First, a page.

Ginnie Mae and Fannie Mae are both key players in the home mortgage business. The two organizations help make home loans available and affordable by increasing lenders’ access to funds through the secondary mortgage market. Beyond that, however, the two organizations have key differences, including the fact that Ginnie Mae is owned by the federal government while Fannie Mae is, at least nominally, owned by holders of its publicly traded shares.
For help with home mortgages and other financial issues, consider working with a financial advisor.
Ginnie Mae and Fannie Mae Basics
Fannie Mae got its start in 1938 as the Federal National Mortgage Association. Its purpose was to help ordinary Americans become homeowners by increasing the funds available to mortgage lenders. To accomplish this, Fannie Mae purchased loans from the private commercial banks and other lenders that originated them, packaged the loans into mortgage-backed securities and sold them to investors.
In 1970, the Federal Home Loan Mortgage Corporation, or Freddie Mac, was created to provide competition to Fannie Mae and help smaller lending institutions sell loans via the secondary mortgage market. Fannie Mae and Freddie Mac today are privately owned — but, due to a government bailout during the 2008 housing crisis, are under control of the Federal Housing Finance Agency. The two government-sponsored enterprises, or GSEs, operate similarly to each other.
Ginnie Mae came about in 1968. It helps provide access to the secondary mortgage market specifically for government loan programs. These include government-insured FHA loans, VA loans and USDA loans.
Ginnie Mae and Fannie Mae Differences
One big difference between Ginnie Mae and Fannie Mae is that Ginnie Mae is owned by the government. It is part of the Department of Housing and Urban Development. Fannie Mae and its sibling, Freddie Mac, are private corporations owned by shareholders. Investors can buy shares of Freddie Mac and Fannie Mae on the over-the-counter market.
Another difference is that Fannie Mae and Freddie Mac strongly influence the availability of home loans by issuing guidelines for the types of loans they will accept for securitization. These guidelines cover a host of borrower and loan characteristics, including loan size, credit score, debt-to-income ratio and loan-to-value ratio. Loans that meet the two GSEs’ guidelines are called conforming loans, and get better interest rates and terms than non-conforming loans.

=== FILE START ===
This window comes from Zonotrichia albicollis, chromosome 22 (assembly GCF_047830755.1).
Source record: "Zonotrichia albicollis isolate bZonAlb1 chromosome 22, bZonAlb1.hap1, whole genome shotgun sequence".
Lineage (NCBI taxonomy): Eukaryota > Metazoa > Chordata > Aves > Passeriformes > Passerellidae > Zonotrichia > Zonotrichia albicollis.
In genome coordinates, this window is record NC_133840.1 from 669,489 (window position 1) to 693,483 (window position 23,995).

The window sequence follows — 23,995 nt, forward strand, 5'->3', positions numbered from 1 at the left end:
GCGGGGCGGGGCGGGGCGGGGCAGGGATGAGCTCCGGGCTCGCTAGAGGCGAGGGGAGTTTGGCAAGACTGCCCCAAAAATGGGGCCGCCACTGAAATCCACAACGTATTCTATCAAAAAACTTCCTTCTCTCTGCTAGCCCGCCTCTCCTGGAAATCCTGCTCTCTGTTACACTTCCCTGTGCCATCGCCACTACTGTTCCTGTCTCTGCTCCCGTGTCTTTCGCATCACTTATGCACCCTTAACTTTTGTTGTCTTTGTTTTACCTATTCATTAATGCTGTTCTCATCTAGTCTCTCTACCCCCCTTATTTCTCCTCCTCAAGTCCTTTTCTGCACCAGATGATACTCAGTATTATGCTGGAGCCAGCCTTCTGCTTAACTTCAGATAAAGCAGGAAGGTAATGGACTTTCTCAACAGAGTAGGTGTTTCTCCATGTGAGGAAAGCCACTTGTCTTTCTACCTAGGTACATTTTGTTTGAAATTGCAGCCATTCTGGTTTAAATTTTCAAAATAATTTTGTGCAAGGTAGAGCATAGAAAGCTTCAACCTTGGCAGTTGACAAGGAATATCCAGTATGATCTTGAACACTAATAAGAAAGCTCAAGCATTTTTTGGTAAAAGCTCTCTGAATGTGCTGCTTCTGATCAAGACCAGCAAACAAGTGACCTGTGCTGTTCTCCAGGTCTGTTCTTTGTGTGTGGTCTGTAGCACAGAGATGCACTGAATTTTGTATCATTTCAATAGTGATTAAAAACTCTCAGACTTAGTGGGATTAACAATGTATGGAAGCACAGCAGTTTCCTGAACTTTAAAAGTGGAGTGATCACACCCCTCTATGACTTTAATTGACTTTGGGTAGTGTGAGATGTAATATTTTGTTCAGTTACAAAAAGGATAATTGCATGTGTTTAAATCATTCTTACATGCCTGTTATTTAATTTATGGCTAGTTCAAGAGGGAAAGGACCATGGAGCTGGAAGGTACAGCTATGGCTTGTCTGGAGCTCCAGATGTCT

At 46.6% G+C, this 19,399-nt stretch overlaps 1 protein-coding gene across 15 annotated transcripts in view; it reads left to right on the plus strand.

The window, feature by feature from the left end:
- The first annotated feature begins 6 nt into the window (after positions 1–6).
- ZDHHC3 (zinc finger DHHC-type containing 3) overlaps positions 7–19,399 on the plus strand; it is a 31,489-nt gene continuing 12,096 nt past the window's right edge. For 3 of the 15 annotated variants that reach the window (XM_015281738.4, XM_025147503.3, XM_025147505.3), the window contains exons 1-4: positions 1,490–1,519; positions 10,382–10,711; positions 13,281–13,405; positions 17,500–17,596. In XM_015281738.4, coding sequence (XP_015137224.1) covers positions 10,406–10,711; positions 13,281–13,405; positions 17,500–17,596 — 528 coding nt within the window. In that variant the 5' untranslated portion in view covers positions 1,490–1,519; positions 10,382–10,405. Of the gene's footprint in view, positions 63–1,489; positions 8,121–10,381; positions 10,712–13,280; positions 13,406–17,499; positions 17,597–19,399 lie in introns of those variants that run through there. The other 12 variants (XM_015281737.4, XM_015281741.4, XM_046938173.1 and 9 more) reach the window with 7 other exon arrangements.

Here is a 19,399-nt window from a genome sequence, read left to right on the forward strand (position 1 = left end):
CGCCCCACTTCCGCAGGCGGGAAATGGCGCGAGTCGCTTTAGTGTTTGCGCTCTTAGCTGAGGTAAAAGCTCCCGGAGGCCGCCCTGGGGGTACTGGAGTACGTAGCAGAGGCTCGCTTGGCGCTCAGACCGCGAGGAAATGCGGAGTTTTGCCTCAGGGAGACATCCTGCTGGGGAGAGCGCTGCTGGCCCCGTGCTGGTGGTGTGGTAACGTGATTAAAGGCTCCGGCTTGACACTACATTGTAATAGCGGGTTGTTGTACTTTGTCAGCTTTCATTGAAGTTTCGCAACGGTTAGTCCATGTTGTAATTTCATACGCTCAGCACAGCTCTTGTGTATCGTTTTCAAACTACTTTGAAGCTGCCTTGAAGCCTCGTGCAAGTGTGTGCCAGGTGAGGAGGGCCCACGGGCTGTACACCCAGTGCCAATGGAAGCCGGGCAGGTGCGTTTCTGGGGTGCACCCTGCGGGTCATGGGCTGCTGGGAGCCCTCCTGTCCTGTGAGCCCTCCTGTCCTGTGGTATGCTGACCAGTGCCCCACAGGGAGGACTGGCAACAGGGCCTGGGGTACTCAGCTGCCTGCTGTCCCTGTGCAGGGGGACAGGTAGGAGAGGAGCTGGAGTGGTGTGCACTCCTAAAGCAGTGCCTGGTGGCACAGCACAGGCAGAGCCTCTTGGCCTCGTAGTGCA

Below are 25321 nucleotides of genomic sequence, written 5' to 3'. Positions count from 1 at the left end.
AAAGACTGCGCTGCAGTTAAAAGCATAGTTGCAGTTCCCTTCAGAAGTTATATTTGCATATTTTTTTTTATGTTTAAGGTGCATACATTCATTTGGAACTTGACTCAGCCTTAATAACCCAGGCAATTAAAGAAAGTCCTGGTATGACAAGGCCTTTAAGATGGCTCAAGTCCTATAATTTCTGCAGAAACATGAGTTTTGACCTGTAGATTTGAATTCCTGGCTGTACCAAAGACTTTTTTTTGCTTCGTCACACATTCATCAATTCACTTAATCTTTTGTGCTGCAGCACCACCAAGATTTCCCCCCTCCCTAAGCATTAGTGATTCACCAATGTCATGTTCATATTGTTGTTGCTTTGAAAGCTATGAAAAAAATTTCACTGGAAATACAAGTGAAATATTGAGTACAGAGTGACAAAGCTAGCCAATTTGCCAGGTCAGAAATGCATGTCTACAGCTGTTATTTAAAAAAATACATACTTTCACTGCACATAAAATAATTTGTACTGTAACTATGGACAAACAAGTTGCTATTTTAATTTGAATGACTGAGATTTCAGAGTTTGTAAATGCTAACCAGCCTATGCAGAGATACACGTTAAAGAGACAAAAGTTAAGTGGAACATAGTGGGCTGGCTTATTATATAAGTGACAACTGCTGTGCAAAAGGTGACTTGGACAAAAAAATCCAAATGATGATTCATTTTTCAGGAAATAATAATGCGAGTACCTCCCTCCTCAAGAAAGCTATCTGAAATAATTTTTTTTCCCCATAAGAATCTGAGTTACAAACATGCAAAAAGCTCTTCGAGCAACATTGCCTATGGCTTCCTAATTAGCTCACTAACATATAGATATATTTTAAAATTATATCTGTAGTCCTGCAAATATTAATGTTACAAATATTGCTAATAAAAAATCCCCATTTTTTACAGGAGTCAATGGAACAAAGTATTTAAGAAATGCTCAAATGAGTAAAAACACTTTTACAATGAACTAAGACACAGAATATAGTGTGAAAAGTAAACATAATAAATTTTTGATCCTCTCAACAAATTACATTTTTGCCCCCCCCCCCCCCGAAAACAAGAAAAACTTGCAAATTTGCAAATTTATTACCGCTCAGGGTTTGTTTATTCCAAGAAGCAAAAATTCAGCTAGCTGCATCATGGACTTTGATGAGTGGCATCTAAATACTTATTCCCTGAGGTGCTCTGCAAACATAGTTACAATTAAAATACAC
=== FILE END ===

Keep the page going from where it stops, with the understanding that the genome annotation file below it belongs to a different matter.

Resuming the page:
Ginnie Mae, on the other hand, issues no guidelines. The federal agencies, such as FHA, that guarantee the loans it securitizes issue guidelines. But Ginnie Mae doesn’t have the direct influence on loan underwriting standards that the two GSEs do.
The GSEs actually buy loans from private lenders. Then they assemble similar loans into packages and, most of the time, sell them as securities to investors who receive the interest and principal payments. Sometimes the GSEs keep the loans and collect payments themselves.
Ginnie Mae, however, does not buy loans. Like the GSEs, it guarantees timely payment of principal and interest on mortgage-backed securities consisting of loans from the government agencies that back loans. But Ginnie Mae stops short of actually buying loans.
As part of that difference, Ginnie Mae does not actually issue any mortgage-backed securities. Instead, it relies on private financial institutions to assemble government agency-backed loans into packages, issue them and market them to investors. The GSEs perform these functions themselves.
A final significant difference between Ginnie Mae and Fannie Mae is that Ginnie Mae has the explicit support of the federal government. This means that if Ginnie Mae has financial difficulties, Washington will step in to prop it up. The GSEs don’t have explicit guarantees of support from the federal government. However, investors still assume the government won’t let the GSEs collapse, an expectation that was borne out when Washington bailed out the GSEs after they were approaching bankruptcy due to losses in 2008.
Ginnie Mae and Fannie Mae are major players in the secondary mortgage market, both are key to providing liquidity to lenders and keeping home loans available and affordable. However, Ginnie Mae is a government agency that guarantees securities backed by loans issued under other government agency programs, such as the VA and FHA. Fannie Mae, along with its sibling corporation Freddie Mac, is a private corporation that buys loans from private lenders, assembles them into mortgage-backed securities and sells them to investors.
- Consider talking to a financial advisor before taking out a mortgage, to make sure the transaction fits your overall financial strategy. Finding a qualified financial advisor doesn’t have to be hard. SmartAsset’s free tool matches you with up to three financial advisors who serve your area, and you can interview your advisor matches at no cost to decide which one is right for you. If you’re ready to find an advisor who can help you achieve your financial goals, get started now.
- Mortgage-backed bonds guaranteed by Ginnie Mae, Fannie Mae and Freddie Mac offer reliable income streams to investors. You can buy these bonds from any securities broker. Alternatively, a government bond mutual fund or exchange-traded fund will typically own mortgage-backed securities from at least one of these organizations.
Photo credit: ©iStock.com/xijian, ©iStock.com/wutwhanfoto, ©iStock.com/LaylaBird